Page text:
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[pen-i-tuh nt] /ˈpɛn ɪ tənt/
feeling or expressing sorrow for sin or wrongdoing and disposed to atonement and amendment; repentant; contrite.
a penitent person.
Roman Catholic Church. a person who confesses sin and submits to a penance.
Origin of penitent
1325-75; Middle English < Medieval Latin pēnitent-, Latin paenitent- (stem of paenitēns), present participle of paenitēre to regret; replacing Middle English penaunt < Anglo-French; see penance
Related forms
penitently, adverb
nonpenitent, adjective, noun
unpenitent, adjective
unpenitently, adverb
1. remorseful, rueful, sorrowful.
1. unrepentant, impenitent. Unabridged
Based on the Random House Dictionary, © Random House, Inc. 2015.
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Examples from the Web for penitent
Contemporary Examples
Historical Examples
  • But she smiled again as she gathered the penitent girl in her arms, and kissed her.

    Carmen Ariza Charles Francis Stocking
  • But if she began to cry, then Harry had the worst of it, and was as penitent as any good child.

    Weighed and Wanting George MacDonald
  • "By a Captain, in a house of ill-fame," said the priest, interrupting the penitent.

  • The praying of this petition presupposes a penitent state of heart.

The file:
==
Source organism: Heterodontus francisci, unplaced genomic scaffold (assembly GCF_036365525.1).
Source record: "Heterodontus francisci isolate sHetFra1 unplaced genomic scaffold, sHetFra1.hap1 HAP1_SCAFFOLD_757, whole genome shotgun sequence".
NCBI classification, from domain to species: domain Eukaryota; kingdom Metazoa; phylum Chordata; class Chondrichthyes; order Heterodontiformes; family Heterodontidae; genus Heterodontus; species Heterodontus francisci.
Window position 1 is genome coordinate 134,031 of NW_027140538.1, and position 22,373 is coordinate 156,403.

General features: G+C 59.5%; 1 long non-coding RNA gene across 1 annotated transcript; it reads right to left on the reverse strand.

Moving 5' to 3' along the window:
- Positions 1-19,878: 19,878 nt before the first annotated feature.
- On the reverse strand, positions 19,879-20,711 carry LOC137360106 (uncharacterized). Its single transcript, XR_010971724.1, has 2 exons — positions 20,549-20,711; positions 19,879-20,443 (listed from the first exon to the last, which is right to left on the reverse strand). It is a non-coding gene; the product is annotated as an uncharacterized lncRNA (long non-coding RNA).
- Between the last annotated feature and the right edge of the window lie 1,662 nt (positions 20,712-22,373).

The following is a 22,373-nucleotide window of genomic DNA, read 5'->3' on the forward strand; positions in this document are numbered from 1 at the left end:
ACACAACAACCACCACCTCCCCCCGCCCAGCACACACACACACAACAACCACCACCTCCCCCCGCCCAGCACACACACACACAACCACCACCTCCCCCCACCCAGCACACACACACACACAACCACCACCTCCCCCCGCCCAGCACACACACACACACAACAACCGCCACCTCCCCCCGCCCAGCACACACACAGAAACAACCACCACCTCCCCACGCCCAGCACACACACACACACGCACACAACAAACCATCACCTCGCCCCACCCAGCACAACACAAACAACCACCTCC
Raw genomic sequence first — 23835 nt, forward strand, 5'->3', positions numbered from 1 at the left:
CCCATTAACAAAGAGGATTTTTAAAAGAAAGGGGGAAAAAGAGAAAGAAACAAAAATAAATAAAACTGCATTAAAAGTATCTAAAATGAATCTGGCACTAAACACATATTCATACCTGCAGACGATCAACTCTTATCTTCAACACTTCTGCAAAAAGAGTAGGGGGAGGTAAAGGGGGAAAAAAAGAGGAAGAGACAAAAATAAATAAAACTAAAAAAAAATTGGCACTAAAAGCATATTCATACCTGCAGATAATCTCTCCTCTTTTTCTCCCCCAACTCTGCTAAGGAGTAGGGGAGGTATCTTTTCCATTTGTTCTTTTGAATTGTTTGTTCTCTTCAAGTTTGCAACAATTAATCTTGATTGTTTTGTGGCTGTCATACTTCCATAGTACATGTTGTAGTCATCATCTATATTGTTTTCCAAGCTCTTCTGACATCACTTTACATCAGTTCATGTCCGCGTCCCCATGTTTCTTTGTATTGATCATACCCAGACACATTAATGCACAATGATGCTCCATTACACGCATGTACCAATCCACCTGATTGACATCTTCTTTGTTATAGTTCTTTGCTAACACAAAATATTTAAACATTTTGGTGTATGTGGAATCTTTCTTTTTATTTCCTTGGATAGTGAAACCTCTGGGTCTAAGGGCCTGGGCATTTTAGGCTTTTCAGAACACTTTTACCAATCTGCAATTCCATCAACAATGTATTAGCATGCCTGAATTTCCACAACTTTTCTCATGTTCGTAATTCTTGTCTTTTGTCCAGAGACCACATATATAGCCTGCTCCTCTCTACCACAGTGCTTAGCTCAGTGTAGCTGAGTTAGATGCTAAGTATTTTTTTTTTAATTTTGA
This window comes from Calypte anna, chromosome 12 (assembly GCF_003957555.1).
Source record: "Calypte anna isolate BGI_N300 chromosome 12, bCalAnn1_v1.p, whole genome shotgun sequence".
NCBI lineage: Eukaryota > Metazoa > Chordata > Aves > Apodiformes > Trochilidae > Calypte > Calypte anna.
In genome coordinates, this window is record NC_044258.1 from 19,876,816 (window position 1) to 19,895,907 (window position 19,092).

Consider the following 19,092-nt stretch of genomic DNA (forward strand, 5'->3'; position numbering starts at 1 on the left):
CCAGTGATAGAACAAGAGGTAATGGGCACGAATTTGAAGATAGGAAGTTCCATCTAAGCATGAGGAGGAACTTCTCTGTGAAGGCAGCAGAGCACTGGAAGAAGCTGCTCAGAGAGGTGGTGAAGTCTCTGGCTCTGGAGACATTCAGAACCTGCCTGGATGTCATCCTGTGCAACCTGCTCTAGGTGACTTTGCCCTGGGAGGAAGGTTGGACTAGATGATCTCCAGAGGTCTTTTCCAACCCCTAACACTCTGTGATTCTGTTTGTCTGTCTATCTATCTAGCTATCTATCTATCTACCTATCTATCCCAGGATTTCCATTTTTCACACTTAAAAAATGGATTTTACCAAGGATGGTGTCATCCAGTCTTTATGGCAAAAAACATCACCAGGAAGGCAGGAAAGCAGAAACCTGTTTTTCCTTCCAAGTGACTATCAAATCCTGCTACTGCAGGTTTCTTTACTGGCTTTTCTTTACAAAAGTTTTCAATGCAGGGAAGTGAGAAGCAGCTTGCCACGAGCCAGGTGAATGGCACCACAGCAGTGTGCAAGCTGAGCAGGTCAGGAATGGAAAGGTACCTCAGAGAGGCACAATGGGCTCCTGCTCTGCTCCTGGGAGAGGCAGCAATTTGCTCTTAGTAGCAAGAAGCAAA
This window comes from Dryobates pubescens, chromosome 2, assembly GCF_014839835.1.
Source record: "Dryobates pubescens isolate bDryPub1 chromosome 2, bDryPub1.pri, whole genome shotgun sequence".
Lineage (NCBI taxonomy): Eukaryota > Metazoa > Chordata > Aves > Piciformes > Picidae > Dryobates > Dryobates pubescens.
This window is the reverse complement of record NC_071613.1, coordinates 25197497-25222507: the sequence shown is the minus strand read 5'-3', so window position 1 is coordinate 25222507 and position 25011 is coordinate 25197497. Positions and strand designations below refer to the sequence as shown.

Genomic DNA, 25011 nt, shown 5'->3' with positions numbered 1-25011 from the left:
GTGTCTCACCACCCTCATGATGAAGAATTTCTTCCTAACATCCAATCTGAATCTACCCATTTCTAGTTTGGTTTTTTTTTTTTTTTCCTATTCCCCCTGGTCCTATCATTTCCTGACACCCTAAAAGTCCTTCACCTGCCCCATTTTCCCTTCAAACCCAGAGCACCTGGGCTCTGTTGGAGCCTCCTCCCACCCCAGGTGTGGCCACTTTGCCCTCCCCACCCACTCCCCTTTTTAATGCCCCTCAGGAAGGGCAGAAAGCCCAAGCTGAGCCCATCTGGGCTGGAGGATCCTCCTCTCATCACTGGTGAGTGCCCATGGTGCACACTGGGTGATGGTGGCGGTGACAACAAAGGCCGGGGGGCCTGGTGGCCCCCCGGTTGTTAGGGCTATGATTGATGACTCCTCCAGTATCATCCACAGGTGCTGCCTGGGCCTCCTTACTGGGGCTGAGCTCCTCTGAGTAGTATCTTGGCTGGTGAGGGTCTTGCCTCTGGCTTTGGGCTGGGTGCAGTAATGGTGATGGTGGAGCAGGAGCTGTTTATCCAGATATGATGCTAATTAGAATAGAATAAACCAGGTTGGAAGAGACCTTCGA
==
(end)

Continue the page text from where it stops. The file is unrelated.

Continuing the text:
• He was so softened, so penitent and earnest, that even the severe Mrs. Royden was inclined to forgive him.

    Father Brighthopes John Townsend Trowbridge
British Dictionary definitions for penitent


feeling regret for one's sins; repentant
a person who is penitent
  1. a person who repents his sins and seeks forgiveness for them
  2. (RC Church) a person who confesses his sins to a priest and submits to a penance imposed by him
Derived Forms
penitence, noun
penitently, adverb
Word Origin
C14: from Church Latin paenitēns regretting, from paenitēre to repent, of obscure origin
Collins English Dictionary - Complete & Unabridged 2012 Digital Edition
© William Collins Sons & Co. Ltd. 1979, 1986 © HarperCollins
Publishers 1998, 2000, 2003, 2005, 2006, 2007, 2009, 2012
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Word Origin and History for penitent

mid-14c., from Old French pénitent (14c.) and directly from Latin paenitentem (see penitence). As a noun, late 14c., from the adjective.

Online Etymology Dictionary, © 2010 Douglas Harper
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